Molecular analysis of microbial communities in MFT samples suggests that Fe transformation in amended MFT was not carried out by canonical Fe-reducing bacteria. Microbial communities in amended MFT comprised ~50% methanogens with a slightly higher proportion of acetoclastic methanogens (Methanosaeta). Among the bacterial sequences that constituted ~50% of microbial communities, the abundance of members of the order Clostridiales and family Synergistaceae increased significantly in amended vs. initial and unamended MFT. Microbial characterization led us to propose a microbially-mediated FeIII-reduction pathway (Figure 7) in which Clostridiales and Synergistaceae ferment organic carbon in amended MFT to produce simple fatty acids, alcohols, CO2, and H2 as substrates for sulfate-reducing bacteria (SRB) such as Desulfobulbaceae, and for methanogens via syntrophic interactions. Fermenters do not completely oxidize fermentable substrates to CO2 when FeIII is the sole electron acceptor but they can divert a portion of the electrons from fermentation to FeIII as an electron sink or supplementary electron acceptor without conserving sufficient energy for cell growth (Coleman et al., 1993; Dobbin et al., 1999). Other studies support these observations, with Clostridiales and Desulfobulbaceae being involved in FeIII-reduction during benzene degradation (Kunapuli et al., 2007). Jiang et al. (2013) reported that syntrophic acetate-oxidizing Clostridia oxidized acetate to HCO3 and H+, reducing FeIII mineral (akaganeite) to soluble FeII, which donated electrons to methanogens to produce CH4 by utilizing HCO3 and H+. Whether Desulfobulbaceae in MFT directly reduce FeIII or shuttle electrons to FeIII through S2−/S0 cycling (Straub and Schink, 2004) could not be discerned here. However, the role of biogenic S2− in chemical reduction of FeIII minerals (Raiswell and Canfield, 1998; Poulton et al., 2004) is not considered significant in our study because of the low initial concentration of SO2−4 in MFT (Penner and Foght, 2010) and the formation of only small amounts of amorphous FeS during incubation.

FIGURE 7
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Figure 7. Proposed biogeochemical reduction of FeIII and cycling of S in amended MFT, based on enrichment of Clostridiales, Synergistaceae, and Desulfobulbaceae in amended MFT as revealed by 16S rRNA gene pyrosequencing (Figure 6). (1) Clostridiales ferment organic substrates yielding fatty acids, alcohols, CO2, and H2. (2) Fermentative metabolism can divert a proportion of electron flow to FeIII reduction without conserving energy for growth (Coleman et al., 1993; Dobbin et al., 1999). (3) Some Clostridia reduce FeIII through respiration (dissimilatory reduction) to support growth (Slobodkin et al., 1999; Kunapuli et al., 2007). (4) Synergistaceae ferment organic substrates (Zavarzina et al., 2000). (5) H2 produced by Clostridia and Synergistaceae during fermentation can be utilized syntrophically by sulfate-reducing bacteria (SRB; e.g., Desulfobulbaceae) (Kunapuli et al., 2007). (6) some SRB can indirectly reduce FeIII via S cycling (Straub and Schink, 2004), biogenic S2− can chemically reduce FeIII minerals (Raiswell and Canfield, 1998; Poulton et al., 2004), and/or (7) SRB can directly transfer electrons to FeIII (Knoblauch et al., 1999). (8) Methanogens oxidizing H2 can reduce FeIII by transferring electrons to FeIII both directly and via electron shuttling (Bond and Lovley, 2002; Liu et al., 2012). (9) Hydrogenotrophic and acetoclastic methanogens produce CH4 syntrophically with Bacteria in MFT (Siddique et al., 2011, 2012).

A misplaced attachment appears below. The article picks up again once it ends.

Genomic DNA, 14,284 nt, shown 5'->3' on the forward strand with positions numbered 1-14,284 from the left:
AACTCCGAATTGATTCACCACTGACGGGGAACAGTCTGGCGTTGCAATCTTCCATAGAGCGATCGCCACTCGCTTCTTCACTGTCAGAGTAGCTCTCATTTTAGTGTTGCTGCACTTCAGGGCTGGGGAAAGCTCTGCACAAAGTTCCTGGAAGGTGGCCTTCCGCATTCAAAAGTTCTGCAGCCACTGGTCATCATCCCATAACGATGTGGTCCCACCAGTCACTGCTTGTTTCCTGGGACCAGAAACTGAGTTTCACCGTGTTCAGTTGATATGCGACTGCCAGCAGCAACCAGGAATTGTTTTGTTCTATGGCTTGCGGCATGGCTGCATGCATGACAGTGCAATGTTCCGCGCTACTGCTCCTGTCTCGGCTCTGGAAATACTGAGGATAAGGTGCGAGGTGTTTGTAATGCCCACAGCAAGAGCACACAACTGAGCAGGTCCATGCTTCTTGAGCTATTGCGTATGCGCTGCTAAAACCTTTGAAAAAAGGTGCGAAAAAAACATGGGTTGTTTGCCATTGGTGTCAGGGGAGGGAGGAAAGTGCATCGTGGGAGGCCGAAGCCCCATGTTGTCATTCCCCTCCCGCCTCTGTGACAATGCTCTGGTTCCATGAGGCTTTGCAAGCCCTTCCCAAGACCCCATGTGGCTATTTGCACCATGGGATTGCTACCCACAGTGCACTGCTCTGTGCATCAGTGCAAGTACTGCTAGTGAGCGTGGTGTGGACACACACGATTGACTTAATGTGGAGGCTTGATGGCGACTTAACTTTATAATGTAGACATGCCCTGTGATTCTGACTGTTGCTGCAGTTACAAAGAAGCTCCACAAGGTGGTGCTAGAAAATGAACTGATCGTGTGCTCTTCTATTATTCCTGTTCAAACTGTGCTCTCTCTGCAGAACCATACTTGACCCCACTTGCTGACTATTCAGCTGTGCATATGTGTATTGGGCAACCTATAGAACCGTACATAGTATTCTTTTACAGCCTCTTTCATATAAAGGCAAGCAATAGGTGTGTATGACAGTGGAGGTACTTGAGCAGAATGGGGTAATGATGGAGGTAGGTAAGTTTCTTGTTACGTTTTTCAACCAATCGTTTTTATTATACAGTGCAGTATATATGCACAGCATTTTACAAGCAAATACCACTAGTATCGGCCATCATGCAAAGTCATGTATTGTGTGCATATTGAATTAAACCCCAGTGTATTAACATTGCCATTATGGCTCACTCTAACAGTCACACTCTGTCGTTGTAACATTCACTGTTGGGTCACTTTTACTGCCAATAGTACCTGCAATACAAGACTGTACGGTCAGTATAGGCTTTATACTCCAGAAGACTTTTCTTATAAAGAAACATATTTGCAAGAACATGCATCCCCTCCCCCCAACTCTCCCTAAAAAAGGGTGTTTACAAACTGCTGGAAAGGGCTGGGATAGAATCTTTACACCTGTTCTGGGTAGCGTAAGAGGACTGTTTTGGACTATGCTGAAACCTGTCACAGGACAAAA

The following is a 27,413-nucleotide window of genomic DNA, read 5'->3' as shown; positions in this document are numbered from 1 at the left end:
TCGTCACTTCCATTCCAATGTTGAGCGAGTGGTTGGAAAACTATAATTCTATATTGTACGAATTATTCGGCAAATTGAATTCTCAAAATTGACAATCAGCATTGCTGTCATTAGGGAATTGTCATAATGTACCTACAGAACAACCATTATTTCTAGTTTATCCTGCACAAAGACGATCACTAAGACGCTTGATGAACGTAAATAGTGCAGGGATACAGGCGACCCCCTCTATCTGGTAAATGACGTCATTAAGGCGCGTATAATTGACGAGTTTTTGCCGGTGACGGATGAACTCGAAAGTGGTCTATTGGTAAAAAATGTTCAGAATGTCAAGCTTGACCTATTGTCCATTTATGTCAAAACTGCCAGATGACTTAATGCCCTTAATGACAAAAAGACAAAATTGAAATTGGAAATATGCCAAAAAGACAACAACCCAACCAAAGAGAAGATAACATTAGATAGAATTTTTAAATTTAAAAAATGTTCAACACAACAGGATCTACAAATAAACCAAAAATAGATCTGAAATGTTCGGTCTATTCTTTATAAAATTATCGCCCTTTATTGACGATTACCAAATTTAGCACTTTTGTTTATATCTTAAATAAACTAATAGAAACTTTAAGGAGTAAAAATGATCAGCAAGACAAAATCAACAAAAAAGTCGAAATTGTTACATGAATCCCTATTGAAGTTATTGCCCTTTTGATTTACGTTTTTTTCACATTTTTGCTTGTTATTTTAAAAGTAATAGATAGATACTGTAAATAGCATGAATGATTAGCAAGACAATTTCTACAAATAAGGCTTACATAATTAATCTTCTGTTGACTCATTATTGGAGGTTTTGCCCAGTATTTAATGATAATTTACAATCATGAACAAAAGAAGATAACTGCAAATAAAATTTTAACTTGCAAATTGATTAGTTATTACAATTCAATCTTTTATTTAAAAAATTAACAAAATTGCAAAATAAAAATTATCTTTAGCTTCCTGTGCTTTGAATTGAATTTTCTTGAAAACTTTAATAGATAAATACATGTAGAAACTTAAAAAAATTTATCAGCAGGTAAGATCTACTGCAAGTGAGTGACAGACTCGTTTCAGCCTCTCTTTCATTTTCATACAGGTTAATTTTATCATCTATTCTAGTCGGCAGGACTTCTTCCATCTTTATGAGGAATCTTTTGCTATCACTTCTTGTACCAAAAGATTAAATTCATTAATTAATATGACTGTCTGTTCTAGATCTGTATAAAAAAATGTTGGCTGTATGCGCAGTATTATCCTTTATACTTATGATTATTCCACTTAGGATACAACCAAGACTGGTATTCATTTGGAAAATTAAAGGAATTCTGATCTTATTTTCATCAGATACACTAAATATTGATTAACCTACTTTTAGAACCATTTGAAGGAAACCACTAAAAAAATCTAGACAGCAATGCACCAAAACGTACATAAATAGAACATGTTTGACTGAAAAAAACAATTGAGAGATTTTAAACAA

Methanogens that reduce CO2 using H2 can also transfer electrons to FeIII either directly or through electron shuttles like extracellular quinones (Bond and Lovley, 2002; Liu et al., 2011). Solid-phase humic substances could also shuttle electrons from bacteria to FeIII oxide minerals (Roden et al., 2010). Thus, humic acids and other soluble organic fractions in MFT (Majid and Ripmeester, 1990) may serve as electron shuttles for FeIII reduction in MFT. This inadvertent extracellular FeIII reduction squanders potential energy, possibly explaining the diminished abundance of hydrogenotrophic methanogens in amended MFT (Figure 6B). Considering the proportions of microbial groups detected in MFT, we postulate that Clostridia, Synergistia, Desulfobulbaceae, and methanogens are the key players in FeIII reduction in amended MFT (Figure 7, pathways 1–4 and 8).